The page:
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Film, The Untold Power of Story

By Barry R. Sisson - Sept. 7, 2015, 1:00 PM

Film is a medium that transports. We turn off the lights, surrender to story, to sights, to sounds, to human emotion out of context with our own. This is powerful stuff.

The better a story is told, the more we value how its essence stays with us, even in a distraction-filled world, thereby opening our consciousness to the impact of a story’s elements. And stories were never better told than they are today, with the ongoing refinement to storytelling that is film. Within its glow we surrender ourselves. We tune out the world around us. Tonal shaping of light titillates our mind, strategically blending image, sound, and narrative to land with maximum result.

What began as natural instinct has been heightened through years of study and practice.

Since the time of the caveman, stories have entranced us. They are part of the human condition. They bring lessons from the past or from outside of our sphere of experience. In so doing, they broaden our perspectives, delivering essential knowledge that, then as now, brings insight to help better understand a larger world.

In those far ancient times, stories contributed to survival. Sitting around the campfire, the story of a great hunt, delivered powerfully through emotion and detail, would share knowledge important to the gathering of food. Stories of a battle between tribes shared knowledge of danger and survival, essential to preparedness. Stories of exotic, faraway lands excited the dreamer, leading to exploration and the cross-pollination of cultures.

Today, stories can relax the mind, providing much-needed escape. There is little room for the troubles of the day when your mind is lost within a great story. We are told by practitioners of mindfulness that to reach new thoughts we must relax our conscious minds in order to break through to the power of new insight. But how is this to be accomplished? Surrendering to the power of stories is a most productive path. Many among us have experienced a breakthrough after allowing troubles to ebb through time in a theater.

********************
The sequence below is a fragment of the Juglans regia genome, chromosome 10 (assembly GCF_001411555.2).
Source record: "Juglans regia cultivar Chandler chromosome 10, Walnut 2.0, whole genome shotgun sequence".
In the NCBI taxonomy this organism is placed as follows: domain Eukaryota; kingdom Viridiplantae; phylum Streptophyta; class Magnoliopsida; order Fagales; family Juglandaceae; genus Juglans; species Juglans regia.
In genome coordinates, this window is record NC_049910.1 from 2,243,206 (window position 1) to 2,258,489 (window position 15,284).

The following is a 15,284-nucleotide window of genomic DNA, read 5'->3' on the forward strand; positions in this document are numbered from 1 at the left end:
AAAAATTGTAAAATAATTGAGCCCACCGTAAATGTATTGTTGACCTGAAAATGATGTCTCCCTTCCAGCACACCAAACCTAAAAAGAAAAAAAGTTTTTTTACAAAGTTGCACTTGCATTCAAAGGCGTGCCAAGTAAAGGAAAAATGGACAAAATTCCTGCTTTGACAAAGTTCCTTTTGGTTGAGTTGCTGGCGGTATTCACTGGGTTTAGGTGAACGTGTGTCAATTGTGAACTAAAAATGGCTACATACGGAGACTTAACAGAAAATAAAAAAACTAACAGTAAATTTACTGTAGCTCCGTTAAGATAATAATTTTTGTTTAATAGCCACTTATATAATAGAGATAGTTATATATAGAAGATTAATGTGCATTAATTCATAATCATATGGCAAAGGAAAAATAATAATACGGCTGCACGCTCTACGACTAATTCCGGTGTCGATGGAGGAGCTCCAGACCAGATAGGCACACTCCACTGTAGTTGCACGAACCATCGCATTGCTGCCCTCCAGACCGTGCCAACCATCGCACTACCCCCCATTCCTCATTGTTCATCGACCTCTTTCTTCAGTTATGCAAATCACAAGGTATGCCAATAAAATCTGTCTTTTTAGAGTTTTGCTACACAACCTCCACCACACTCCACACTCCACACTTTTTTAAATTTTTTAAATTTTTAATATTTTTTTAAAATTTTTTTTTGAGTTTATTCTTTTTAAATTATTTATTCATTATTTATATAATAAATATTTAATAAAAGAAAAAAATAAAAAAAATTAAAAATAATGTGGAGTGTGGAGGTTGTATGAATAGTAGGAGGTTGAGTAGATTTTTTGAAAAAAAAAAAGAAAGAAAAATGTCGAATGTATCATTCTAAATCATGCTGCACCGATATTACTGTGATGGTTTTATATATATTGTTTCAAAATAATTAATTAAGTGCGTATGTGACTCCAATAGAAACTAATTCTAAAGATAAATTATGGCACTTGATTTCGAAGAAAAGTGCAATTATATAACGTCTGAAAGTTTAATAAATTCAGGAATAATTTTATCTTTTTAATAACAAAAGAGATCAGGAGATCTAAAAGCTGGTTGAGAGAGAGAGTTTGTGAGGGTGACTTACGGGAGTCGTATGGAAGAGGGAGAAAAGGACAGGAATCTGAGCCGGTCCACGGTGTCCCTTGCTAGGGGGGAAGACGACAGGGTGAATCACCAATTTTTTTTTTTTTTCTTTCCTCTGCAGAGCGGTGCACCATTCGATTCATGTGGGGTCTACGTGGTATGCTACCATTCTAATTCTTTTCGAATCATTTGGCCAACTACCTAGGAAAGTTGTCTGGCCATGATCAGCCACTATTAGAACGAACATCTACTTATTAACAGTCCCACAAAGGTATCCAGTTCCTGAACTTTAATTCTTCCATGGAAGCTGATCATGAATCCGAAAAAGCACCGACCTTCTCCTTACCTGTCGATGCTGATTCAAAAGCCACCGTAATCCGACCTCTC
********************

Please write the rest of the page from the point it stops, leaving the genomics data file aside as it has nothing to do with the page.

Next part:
Sometimes the value of a particular film is simply as a vehicle of escape. Hollywood knows that we humans crave escape from the heaviness of our daily lives, and much of their industry today serves this one goal. Escapism. Relevant in content? Not so much, but valuable just the same.

But what could be the most important benefit of film is the promotion of empathy. Films bring us into worlds not our own and lead us through journeys of humanity. Through the best of cinema we are allowed to gain a deep perspective into the lives of others as well as into our own life.

This can be important for reasons personal as well as global. Encountering truth in a film that allows us to better understand ourselves helps us to feel centered and more in touch. Through such moments, we find comfort in a better understanding of our own small world.

But there is also a more important possibility. Through film, we can come to know a larger world, with elements so different from our own.

By way of example, it is difficult to understand the awful living conditions immigrants face in their home countries and why they would do anything possible to leave when we have been born and raised in a country with plentiful opportunities. But an immigrant’s story well told, one that allows us to feel the pain that launches a family to flight, can open our eyes to their world. When we can intimately know an immigrant through a story well told...experiencing with them the pain of hunger, the loss of family to the terrors of intolerance, or the rigors of a journey towards an uncertain future, empathy has a chance to grow.

Yes, of all of the power that can reside in film, perhaps the most important is the empathy that awaits when we walk among those different from us. When we allow the tragedies of others to overtake callous defensiveness, for a moment we become other than ourselves, and the world can be better for it. And the best of film provides just such a path.

Barry R. Sisson is the founder of Indie Film Minute and currently serves as the chief film fan. After twenty-five successful years in the electric security industry, Barry turned to his passion, independent film. His first investment, in Tom McCarthy’s The Station Agent, offered him an immersive film school experience and the opportunity to work on the film’s production. Barry went on to produce two more films, Charlie’s Party (2005) and Familiar Strangers (2008), which both premiered at prestigious film festivals. He currently lives in Charlottesville, VA.